The grim news on the state front keeps piling up. I am confident that every state is in fiscal trouble so expect to see headlines like these for quite some time to come: California May Pay With IOUs for Second Time Since Depression.

California, the world’s eighth largest economy, may pay vendors with IOUs for only the second time since the Great Depression, State Finance Director Mike Genest said.

In a letter to legislative leaders Dec. 2, Genest said the state “will begin delaying payments or paying in registered warrants in March” unless an $11.2 billion deficit is closed or reduced. California, which approved its budget less than three months ago, may run out of cash by March, state officials say.

Governor Arnold Schwarzenegger warned that he may issue the warrants, which are a promise to pay with interest, to suppliers and contractors as the seizure in credit markets may make it too costly to borrow.

“It’s getting worse very quickly,” Schwarzenegger, a 61- year-old Republican, told reporters Dec. 1 after declaring a fiscal emergency and ordering the Legislature into a special session to find ways to close the deficit. “It’s like an avalanche in that it gains momentum. And that’s what we’re in right now, so it’s a real crisis.”

The warrants would be given to landscapers, carpet cleaners, construction firms, food services companies and other state vendors. They would pay an interest rate of as much as 5 percent, based on state law. California last issued the IOUs in 1992 when lawmakers and then-Governor Pete Wilson deadlocked on a budget for 61 days past the start of the fiscal year.

California’s two year budget shortfall is about $28 billion, accounting for one-third of the deficits faced by U.S. states, according to figures from the National Conference of State Legislatures in Denver.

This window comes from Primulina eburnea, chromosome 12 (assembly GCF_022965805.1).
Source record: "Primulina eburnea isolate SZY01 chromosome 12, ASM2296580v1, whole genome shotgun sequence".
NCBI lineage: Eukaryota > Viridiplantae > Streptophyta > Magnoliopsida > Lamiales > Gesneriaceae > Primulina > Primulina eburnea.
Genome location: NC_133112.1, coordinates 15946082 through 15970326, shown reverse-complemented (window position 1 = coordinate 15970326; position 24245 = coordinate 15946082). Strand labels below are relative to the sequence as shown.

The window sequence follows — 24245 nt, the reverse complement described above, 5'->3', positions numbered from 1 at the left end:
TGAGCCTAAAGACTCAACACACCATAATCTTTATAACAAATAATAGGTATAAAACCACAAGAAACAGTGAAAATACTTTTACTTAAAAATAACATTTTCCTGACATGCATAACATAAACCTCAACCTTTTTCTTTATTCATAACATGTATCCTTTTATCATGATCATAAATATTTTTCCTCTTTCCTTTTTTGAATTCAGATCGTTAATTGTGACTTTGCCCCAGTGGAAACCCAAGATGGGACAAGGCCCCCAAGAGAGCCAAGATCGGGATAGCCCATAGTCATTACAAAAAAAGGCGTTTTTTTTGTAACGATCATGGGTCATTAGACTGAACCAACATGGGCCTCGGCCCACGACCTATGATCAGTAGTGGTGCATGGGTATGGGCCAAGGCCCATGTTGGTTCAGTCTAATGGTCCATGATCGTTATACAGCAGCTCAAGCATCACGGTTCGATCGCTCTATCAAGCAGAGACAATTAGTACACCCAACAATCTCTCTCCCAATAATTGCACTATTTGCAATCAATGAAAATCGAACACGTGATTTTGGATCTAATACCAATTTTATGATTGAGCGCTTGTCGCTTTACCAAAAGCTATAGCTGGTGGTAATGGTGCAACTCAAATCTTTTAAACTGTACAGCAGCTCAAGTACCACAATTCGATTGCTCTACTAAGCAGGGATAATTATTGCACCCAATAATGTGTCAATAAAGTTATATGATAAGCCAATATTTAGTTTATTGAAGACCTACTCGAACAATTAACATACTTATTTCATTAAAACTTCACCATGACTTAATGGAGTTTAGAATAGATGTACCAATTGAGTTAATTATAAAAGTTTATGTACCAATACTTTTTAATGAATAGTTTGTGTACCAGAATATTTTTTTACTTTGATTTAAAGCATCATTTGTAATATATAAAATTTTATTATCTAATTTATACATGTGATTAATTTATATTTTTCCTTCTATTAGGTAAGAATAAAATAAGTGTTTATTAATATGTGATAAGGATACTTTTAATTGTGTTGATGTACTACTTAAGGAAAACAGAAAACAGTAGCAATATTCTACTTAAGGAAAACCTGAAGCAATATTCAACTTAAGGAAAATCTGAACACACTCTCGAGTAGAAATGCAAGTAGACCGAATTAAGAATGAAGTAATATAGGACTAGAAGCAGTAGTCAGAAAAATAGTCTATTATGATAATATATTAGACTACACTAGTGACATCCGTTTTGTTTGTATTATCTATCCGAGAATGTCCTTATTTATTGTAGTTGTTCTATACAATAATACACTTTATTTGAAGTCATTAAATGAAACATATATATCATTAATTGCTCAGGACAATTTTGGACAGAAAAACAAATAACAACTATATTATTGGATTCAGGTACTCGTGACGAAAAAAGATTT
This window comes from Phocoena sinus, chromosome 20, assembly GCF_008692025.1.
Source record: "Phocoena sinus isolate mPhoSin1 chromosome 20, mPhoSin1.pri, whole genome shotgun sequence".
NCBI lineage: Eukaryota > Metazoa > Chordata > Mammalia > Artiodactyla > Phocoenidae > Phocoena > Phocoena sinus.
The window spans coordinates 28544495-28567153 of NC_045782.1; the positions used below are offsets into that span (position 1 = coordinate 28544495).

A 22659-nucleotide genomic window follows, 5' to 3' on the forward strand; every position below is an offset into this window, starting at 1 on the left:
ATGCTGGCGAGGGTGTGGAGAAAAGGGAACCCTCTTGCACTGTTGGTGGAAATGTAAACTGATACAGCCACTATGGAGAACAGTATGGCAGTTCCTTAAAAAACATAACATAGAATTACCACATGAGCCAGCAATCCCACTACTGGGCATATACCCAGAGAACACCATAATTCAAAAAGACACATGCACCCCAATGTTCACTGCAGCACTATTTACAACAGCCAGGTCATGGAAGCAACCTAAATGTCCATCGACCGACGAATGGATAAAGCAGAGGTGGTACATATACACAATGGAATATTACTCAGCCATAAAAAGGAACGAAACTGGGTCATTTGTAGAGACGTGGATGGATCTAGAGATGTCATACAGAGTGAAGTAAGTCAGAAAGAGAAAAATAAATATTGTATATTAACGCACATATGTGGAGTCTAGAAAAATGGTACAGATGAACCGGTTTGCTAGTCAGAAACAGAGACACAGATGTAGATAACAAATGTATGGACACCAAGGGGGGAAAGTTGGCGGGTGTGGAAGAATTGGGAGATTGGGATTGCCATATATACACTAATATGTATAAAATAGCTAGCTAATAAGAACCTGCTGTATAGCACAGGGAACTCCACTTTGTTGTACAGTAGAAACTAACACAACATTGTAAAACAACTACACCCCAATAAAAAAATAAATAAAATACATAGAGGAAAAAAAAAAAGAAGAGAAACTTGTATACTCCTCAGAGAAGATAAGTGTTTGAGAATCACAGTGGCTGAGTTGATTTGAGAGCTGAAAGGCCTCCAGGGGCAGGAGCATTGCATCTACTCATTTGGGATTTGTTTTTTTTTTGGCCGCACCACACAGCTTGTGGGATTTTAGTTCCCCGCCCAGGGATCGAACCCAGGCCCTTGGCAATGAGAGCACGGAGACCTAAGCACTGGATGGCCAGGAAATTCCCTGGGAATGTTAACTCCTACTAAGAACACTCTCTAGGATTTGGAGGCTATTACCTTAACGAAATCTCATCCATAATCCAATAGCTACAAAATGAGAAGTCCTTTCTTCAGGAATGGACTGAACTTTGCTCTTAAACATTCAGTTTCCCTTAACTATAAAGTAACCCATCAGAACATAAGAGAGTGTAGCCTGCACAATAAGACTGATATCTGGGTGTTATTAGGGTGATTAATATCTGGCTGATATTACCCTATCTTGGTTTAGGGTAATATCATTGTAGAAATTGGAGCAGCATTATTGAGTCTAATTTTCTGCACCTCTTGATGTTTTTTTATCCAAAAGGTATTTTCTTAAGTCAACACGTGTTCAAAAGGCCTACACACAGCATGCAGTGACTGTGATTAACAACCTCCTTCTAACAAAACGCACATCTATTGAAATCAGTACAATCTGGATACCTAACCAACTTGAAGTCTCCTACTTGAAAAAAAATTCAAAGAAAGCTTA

Pain And Sacrifice In Minnesota

Governor Tim Pawlenty says Minnesota is $5.2 Billion in the Hole.

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Warning that Minnesotans are facing a time of “pain and sacrifice,” officials Thursday said they would slash state spending and rethink the role of government in the aftermath of a towering deficit that tops $5.2 billion over the next two and a half years.

Government will have to change “in a historic way,” he said. As part of that, he said, “there’s no question that there will be spending cuts in programs that have existed for a while.”

For starters, Pawlenty said he is ordering state agencies to cut 10 percent of discretionary spending. Only public safety, corrections, the military and veterans affairs will be spared.

Leaders of the DFL-controlled House and Senate said they will take a knife to the state budget and the pain could be substantial.

Unlike the Federal Government, states must have a balance budget even if at times they play deferral tricks like perpetually floating ever increasing numbers of bonds as does Schwarzenegger.

However the appetite for bonds has dried up and states will be going through withdrawal. Expect to see more job cutbacks and more cuts in services.

Once again I point out the deflationary effects of these state problems, even as other misguided souls are incorrectly focused on increases in money supply alone. The loss of jobs, loss of wealth in the stock market, and the collapse in credit continues to dwarf any expansion of money by the Fed. Furthermore, the monetary expansion by the Fed is pouring into treasuries, not remotely making its way into the real economy, as banks are reluctant to lend. The net of money supply and credit is decidedly contracting, and looking ahead there is no reason to expect this trend to change anytime soon.

Mike “Mish” Shedlock
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